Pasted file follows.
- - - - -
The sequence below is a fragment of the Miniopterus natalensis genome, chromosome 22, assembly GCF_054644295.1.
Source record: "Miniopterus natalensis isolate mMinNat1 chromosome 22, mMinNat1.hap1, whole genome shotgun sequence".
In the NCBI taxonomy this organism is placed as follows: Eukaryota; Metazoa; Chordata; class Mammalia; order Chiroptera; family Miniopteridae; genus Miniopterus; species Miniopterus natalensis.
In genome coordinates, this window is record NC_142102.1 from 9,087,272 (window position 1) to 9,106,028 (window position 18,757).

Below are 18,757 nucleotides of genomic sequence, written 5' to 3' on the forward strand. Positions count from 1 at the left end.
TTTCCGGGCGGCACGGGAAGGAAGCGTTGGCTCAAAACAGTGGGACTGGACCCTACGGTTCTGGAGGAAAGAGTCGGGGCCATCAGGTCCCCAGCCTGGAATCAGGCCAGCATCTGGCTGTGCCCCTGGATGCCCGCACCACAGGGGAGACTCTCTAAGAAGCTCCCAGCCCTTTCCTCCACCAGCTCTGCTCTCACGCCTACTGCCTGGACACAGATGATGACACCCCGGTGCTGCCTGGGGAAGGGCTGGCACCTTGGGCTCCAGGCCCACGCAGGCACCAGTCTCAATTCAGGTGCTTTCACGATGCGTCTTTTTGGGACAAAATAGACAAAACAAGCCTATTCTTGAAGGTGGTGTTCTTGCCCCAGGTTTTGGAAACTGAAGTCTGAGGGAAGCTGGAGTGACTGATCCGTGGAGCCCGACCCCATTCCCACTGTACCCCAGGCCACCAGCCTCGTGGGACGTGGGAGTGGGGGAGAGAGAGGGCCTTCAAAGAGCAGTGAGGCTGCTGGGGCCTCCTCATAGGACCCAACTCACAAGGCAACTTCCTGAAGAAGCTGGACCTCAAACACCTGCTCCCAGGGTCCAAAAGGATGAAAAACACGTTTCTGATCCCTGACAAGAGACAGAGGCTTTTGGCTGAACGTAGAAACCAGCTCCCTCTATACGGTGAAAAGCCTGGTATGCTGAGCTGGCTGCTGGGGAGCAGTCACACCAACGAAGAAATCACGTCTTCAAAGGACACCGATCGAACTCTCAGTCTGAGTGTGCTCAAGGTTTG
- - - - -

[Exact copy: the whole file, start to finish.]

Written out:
The sequence below is a fragment of the Miniopterus natalensis genome, chromosome 22, assembly GCF_054644295.1.
Source record: "Miniopterus natalensis isolate mMinNat1 chromosome 22, mMinNat1.hap1, whole genome shotgun sequence".
In the NCBI taxonomy this organism is placed as follows: Eukaryota; Metazoa; Chordata; class Mammalia; order Chiroptera; family Miniopteridae; genus Miniopterus; species Miniopterus natalensis.
In genome coordinates, this window is record NC_142102.1 from 9,087,272 (window position 1) to 9,106,028 (window position 18,757).

Below are 18,757 nucleotides of genomic sequence, written 5' to 3' on the forward strand. Positions count from 1 at the left end.
TTTCCGGGCGGCACGGGAAGGAAGCGTTGGCTCAAAACAGTGGGACTGGACCCTACGGTTCTGGAGGAAAGAGTCGGGGCCATCAGGTCCCCAGCCTGGAATCAGGCCAGCATCTGGCTGTGCCCCTGGATGCCCGCACCACAGGGGAGACTCTCTAAGAAGCTCCCAGCCCTTTCCTCCACCAGCTCTGCTCTCACGCCTACTGCCTGGACACAGATGATGACACCCCGGTGCTGCCTGGGGAAGGGCTGGCACCTTGGGCTCCAGGCCCACGCAGGCACCAGTCTCAATTCAGGTGCTTTCACGATGCGTCTTTTTGGGACAAAATAGACAAAACAAGCCTATTCTTGAAGGTGGTGTTCTTGCCCCAGGTTTTGGAAACTGAAGTCTGAGGGAAGCTGGAGTGACTGATCCGTGGAGCCCGACCCCATTCCCACTGTACCCCAGGCCACCAGCCTCGTGGGACGTGGGAGTGGGGGAGAGAGAGGGCCTTCAAAGAGCAGTGAGGCTGCTGGGGCCTCCTCATAGGACCCAACTCACAAGGCAACTTCCTGAAGAAGCTGGACCTCAAACACCTGCTCCCAGGGTCCAAAAGGATGAAAAACACGTTTCTGATCCCTGACAAGAGACAGAGGCTTTTGGCTGAACGTAGAAACCAGCTCCCTCTATACGGTGAAAAGCCTGGTATGCTGAGCTGGCTGCTGGGGAGCAGTCACACCAACGAAGAAATCACGTCTTCAAAGGACACCGATCGAACTCTCAGTCTGAGTGTGCTCAAGGTTTG